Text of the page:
What Can Cause a Misfire in a Ford 3.0 Engine?by Don Bowman
A misfire in a 3.0 Ford engine occurs for all the same reasons as any other engine that has a misfire. A misfire should be diagnosed from the simplest and most likely to the more complex. A worn or dirty spark plug is the first thing to inspect. If the spark plugs are OK, then the entire ignition system from the plug wires to the coil and the control module would be suspect.
Finding the Misfire
Look for any cracked or loose vacuum hoses and any other vacuum leaks. A fuel injector can cause an identical miss to a spark plug if it is operating erratically. Look for a leak in the injectors around the body of the injector. With the engine running, disconnect and reconnect the injectors one at a time, paying particular attention to the amount of RPM drop on each. Look for a cylinder that has very drop in RPM, in comparison to the other cylinders. Listen to see if the miss also dissipates in that same cylinder. Listen to each injector for erratic clicking or operation. Use a rubber hose. One end goes to your ear, the other is placed on top of an injector. If an injector is suspect, have it cleaned with a cleaner directed to the injectors only.
Causes of a Misfire
Check to see if the "Check Engine" light is on and, if so, what the codes are. A faulty crankshaft sensor or cam sensor can cause a misfire. A mass air-flow sensor can cause a miss by transmitting a false signal to the computer, causing the computer to create a lean or rich mixture. An oxygen sensor can do the same thing. The computer itself can cause a misfire, although not as common, through a malfunction or a bad main ground to the computer.
If everything checks out above, then the mechanical aspect of the engine should be checked. Start by removing all the spark plugs and disabling the ignition by unplugging the ignition module. Take a compression test on all cylinders and keep track of all the readings on a piece of paper. Hold the throttle open and rotate the engine about seven times, making sure the same number of engine turns remain constant on all cylinders for an accurate reading. The cylinder balance should be within 10 percent or less on all cylinders.
If one of the cylinders is lower than the others, one is leaking somewhere. This would cause a definite leak if there is an unbalance. To determine if it is a valve or piston ring one of two methods can be used. The best method is using the compression gauge hose and attaching an air source to it. Listen for the escaping air. If it can be heard at the exhaust, it is a bad exhaust valve. If it can be heard through the intake manifold the intake valve is bad. If it can just be heard with the oil filler cap removed, it is the rings and the air is passing the rings and into the oil pan or crankcase.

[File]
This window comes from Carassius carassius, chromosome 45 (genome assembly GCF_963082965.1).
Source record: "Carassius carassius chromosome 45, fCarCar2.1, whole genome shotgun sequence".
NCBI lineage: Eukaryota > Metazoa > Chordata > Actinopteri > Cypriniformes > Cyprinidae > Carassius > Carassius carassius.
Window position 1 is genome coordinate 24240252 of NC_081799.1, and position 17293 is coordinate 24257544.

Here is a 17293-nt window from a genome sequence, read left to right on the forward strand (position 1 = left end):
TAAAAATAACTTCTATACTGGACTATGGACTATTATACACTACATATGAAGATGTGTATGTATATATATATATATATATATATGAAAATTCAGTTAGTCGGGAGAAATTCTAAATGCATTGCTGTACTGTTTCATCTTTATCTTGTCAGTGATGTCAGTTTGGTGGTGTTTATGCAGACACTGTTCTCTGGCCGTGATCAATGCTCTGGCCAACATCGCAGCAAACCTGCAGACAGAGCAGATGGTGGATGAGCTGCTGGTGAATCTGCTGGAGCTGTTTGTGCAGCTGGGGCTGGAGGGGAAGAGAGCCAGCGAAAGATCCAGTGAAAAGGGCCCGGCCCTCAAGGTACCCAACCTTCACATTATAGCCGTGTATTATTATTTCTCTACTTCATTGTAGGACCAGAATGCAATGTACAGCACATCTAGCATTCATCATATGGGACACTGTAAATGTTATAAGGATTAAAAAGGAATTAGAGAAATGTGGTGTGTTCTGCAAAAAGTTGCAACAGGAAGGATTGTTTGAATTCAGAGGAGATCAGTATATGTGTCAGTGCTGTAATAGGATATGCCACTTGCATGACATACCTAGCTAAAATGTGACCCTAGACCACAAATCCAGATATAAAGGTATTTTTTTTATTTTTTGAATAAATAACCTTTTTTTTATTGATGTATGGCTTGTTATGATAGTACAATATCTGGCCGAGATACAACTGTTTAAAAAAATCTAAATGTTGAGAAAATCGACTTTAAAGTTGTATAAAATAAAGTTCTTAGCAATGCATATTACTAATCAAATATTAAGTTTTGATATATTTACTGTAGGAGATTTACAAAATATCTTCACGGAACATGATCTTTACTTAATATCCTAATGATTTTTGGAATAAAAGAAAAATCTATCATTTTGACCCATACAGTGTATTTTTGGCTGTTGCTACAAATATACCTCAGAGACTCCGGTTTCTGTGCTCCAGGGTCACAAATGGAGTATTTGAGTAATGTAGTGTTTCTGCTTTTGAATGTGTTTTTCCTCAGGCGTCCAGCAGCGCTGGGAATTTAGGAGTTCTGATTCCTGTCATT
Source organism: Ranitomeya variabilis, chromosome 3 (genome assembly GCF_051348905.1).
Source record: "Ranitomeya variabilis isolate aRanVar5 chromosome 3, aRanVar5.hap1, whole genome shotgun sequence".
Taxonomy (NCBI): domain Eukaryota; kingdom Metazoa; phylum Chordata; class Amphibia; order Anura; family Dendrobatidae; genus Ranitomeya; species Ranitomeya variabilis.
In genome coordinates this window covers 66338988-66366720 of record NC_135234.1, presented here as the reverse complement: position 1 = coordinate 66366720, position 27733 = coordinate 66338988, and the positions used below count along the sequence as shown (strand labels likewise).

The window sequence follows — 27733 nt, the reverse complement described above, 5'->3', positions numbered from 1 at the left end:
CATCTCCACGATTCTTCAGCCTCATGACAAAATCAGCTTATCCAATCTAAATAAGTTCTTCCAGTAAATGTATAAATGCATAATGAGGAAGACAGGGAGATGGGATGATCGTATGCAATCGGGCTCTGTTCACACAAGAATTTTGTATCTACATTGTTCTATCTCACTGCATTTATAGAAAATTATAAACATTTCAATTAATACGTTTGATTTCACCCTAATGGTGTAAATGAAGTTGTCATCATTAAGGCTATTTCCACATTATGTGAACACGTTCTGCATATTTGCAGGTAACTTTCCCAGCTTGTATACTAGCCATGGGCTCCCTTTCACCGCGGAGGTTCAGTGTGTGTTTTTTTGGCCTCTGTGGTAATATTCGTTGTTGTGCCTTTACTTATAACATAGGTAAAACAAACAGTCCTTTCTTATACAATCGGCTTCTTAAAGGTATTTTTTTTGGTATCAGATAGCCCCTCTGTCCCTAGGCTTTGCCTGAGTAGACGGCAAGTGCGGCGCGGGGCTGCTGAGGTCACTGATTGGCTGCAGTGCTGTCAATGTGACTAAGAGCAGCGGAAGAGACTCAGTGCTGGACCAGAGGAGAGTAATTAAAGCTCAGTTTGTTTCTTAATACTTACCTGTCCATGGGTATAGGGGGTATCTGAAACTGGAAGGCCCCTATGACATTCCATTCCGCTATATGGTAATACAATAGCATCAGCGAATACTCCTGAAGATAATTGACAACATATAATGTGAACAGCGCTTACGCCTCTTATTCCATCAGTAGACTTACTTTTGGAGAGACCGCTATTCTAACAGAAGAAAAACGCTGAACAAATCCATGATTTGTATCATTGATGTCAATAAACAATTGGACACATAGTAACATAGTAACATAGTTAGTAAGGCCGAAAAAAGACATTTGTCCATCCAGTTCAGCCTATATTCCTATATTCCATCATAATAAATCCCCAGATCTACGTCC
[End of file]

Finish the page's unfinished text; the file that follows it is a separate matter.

A regular leakdown tester would be the best tool to check for cylinder leaks, since it would indicate to what extent the damage is by the amount of air bypassing the valves or piston rings. If you do not have a leakdown tester, the simplest method is not bad to use. If a problem is found, it doesn't matter where it is. The engine must come apart to fix it. It is no simple fix. Just pour 1 oz. of oil into the cylinder that had the lowest reading and take the compression test again. It the pressure goes up, the rings are bad. If the pressure stays the same, the valves are bad. By putting oil into the cylinder, it seals the rings for a few turns, thus restoring compression if the rings are bad.
Don Bowman has been writing for various websites and several online magazines since 2008. He has owned an auto service facility since 1982 and has over 45 years of technical experience as a master ASE tech. Bowman has a business degree from Pennsylvania State University and was an officer in the U.S. Army (aircraft maintenance officer, pilot, six Air Medal awards, two tours Vietnam).